There are many ways in which a home’s value can be raised. Those familiar with property development, as well as the demands and preferences of buyers, will know the most common improvements made, from ensuring low maintenance costs to new coats of paint. But even the most experienced interior designers still fail to acknowledge the garden, beyond ensuring the grass is duly trimmed.
This is a particular shame because there is a substantial amount of value that can be added to a home by improving its garden, especially following various degrees of social isolation and lockdown experienced within the UK. So, if you’re looking to raise your home’s value but are somewhat stumped for ideas, then we have one thing for you to think about: your garden shed.
Unlike a decade or two ago, having a garden shed doesn’t necessitate usefulness. In fact, the extra space alone can be far more preferable to homeowners. So, before you begin to think about sprucing your garden or tidying your garden shed, think about what it is used for.
Storage is the most ubiquitous of reasons and, while this is as good a reason as any, it is also one that leads to neglect. The items typically stored in sheds are those that would not do to be stored elsewhere. Equipment that is too unruly or too damaged to be contained anywhere but the back of the garden.
The first port of call for a homeowner should be to discern not only what is in the shed and how it is stored but exactly what is necessary to be there. If an item isn’t worth keeping, it’s time to get rid of it.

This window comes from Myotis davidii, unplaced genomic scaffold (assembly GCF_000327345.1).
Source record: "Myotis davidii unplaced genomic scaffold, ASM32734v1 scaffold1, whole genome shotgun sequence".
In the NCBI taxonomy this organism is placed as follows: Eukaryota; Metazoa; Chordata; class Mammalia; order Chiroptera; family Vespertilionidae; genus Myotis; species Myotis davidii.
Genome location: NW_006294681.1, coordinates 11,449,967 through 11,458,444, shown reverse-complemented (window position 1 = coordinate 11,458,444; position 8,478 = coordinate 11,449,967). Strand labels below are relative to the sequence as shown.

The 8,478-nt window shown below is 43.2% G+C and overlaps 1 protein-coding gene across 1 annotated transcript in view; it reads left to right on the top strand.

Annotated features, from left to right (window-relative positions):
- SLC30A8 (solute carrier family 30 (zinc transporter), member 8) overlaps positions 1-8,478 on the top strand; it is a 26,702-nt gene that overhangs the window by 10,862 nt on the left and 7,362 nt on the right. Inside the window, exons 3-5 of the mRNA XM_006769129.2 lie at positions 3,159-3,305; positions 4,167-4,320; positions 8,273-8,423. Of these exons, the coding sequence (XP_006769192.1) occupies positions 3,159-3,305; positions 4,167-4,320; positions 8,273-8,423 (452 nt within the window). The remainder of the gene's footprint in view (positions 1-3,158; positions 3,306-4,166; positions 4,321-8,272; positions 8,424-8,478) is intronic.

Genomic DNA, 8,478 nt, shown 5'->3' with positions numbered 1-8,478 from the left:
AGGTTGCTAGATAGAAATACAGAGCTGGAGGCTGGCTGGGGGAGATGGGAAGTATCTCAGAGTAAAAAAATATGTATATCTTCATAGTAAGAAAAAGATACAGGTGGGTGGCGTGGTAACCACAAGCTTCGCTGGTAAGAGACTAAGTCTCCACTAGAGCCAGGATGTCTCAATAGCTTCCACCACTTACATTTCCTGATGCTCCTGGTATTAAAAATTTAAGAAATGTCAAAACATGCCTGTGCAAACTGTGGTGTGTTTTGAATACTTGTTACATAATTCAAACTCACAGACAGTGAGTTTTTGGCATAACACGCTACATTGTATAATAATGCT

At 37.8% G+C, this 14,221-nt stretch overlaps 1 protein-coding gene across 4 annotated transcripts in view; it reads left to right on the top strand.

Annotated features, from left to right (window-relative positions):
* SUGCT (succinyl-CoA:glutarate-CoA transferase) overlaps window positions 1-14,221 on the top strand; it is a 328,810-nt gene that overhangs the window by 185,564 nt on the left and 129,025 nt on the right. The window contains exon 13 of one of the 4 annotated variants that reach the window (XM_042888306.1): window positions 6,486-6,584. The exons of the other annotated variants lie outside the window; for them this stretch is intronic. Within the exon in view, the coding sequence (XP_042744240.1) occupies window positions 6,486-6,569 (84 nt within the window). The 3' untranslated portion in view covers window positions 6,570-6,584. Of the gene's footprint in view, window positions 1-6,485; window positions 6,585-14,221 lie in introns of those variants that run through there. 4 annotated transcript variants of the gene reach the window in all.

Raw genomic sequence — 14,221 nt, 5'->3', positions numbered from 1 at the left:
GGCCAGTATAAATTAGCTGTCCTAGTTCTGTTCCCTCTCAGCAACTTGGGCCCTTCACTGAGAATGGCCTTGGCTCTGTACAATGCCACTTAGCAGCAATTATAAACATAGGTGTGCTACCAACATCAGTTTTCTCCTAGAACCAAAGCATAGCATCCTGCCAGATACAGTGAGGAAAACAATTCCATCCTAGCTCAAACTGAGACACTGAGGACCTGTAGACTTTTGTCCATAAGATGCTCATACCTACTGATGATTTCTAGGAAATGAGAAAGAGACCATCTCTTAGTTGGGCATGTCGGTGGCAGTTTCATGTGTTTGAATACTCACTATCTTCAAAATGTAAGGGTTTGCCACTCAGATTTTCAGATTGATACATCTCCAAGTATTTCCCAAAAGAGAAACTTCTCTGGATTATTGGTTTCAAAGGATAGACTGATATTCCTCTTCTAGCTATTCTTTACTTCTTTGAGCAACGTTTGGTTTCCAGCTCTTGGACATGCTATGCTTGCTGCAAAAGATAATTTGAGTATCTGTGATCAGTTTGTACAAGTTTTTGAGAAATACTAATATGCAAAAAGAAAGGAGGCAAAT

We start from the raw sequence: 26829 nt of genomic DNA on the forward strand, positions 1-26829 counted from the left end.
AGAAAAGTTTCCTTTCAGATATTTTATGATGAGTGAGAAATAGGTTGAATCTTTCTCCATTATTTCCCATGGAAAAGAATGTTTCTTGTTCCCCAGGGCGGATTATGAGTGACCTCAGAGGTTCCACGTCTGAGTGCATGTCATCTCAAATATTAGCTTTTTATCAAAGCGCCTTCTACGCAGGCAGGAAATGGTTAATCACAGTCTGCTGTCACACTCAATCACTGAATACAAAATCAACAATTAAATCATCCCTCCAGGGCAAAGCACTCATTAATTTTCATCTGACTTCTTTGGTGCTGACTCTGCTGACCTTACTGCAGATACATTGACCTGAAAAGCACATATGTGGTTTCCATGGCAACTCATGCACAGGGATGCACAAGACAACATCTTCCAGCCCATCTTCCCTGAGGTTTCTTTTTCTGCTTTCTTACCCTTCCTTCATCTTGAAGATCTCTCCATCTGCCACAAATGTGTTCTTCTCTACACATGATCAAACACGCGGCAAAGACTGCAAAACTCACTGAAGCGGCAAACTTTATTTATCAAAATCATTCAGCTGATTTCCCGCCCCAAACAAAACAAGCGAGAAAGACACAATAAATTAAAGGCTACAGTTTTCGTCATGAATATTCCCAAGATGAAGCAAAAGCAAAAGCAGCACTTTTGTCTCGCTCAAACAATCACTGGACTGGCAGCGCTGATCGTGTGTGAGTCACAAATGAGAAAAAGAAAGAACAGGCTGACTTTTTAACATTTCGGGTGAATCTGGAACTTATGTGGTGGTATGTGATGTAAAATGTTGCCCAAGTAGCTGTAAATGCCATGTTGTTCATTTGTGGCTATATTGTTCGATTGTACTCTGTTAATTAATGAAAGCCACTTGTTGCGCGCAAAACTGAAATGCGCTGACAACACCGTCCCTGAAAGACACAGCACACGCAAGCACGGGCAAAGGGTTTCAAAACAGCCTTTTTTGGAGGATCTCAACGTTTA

Not all of our gardens are home to elegant summer houses and log cabins but a shed’s appearance should be, at the very least, complementary to a home’s design and quality. Weather, in particular, can be an encumbrance upon a shed’s exterior and those that are not maintained will end up undermining the value of a property.
Repair your shed or altogether replace it with one that demonstrates an attention to detail. It’s easy for outdoor storage to be an afterthought but doing so will negatively affect a potential sale price. If you are choosing to replace the shed, it may be worth taking the time to rethink its utility.
A shed doesn’t need to only be a place for storage. In fact, as our preference for garden spaces change, so do people’s interest in sheds. The space, it seems, could be better used to support private office spaces, home studios, and even guest houses. Promising you are able to find storage elsewhere or incorporate it into a new design, a shed’s space in the garden could be far more beneficial to your home’s value as a forward-thinking outbuilding.
If choosing to keep your shed, it is worth shopping around and investing in those with better, more modern designs. Not only will they reduce maintenance costs but their aesthetic can uplift your garden entirely, making a potential buyer feel immediately at home.